Compost—it’s a great way to utilize kitchen scraps, help out the environment, and make your garden amazing. But did you know that it could be deadly for your dog?
Why is compost bad for dogs?
You might be wondering why compost is bad for your furry friend. After all, dogs eat crazier stuff than food scraps. The danger with compost lies in a fungus called tremorgenic mycotoxin that can occur in moist, decomposing food. To be clear, we’re talking about compost that contains food waste, not just leaves, grass, or yard clippings. This dangerous fungus can cause a variety of unpleasant symptoms in your dog, like:
- Uncoordinated movements
- Fluid in the lungs
If you think your dog has been sampling food-based compost—even if it’s just a bite—then call your vet. The treatment for tremorgenic mycotoxin poisoning includes intravenous fluids and inducing vomiting. In other words, not something to try at home!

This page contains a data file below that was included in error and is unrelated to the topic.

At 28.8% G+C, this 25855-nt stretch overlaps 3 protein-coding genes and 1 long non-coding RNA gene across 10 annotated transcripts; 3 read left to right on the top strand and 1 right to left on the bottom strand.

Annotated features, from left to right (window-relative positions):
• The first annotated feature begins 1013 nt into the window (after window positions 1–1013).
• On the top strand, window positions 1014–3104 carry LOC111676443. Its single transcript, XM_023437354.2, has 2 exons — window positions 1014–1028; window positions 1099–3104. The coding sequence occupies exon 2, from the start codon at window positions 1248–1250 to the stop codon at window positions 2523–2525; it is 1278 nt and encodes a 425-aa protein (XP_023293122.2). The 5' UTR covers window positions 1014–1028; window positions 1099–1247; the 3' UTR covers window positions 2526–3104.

How to keep your dog away from the compost
Though this all sounds scary, it’s easily preventable. Deter your opportunistic eater from the compost bin or pile by making it as unattractive to a dog as possible.
- Keep tight lids on any indoor compost bins—you can even put heavy bricks on the top.
- Supervise your dog outside to make sure they are staying out of the compost pile.
- Build a bin with a floor so that tenacious dogs can’t dig around it.
- Don’t put meat, fish, bones, dairy products, grease or oil in the compost bin. These items attract dogs (and other animals) and slow down your composting process.
- Avoid using blood meal as an accelerator. Even though you can’t smell it, your dog can!
By keeping the compost locked away from curious or hungry noses, you’re protecting your dog while still helping the environment.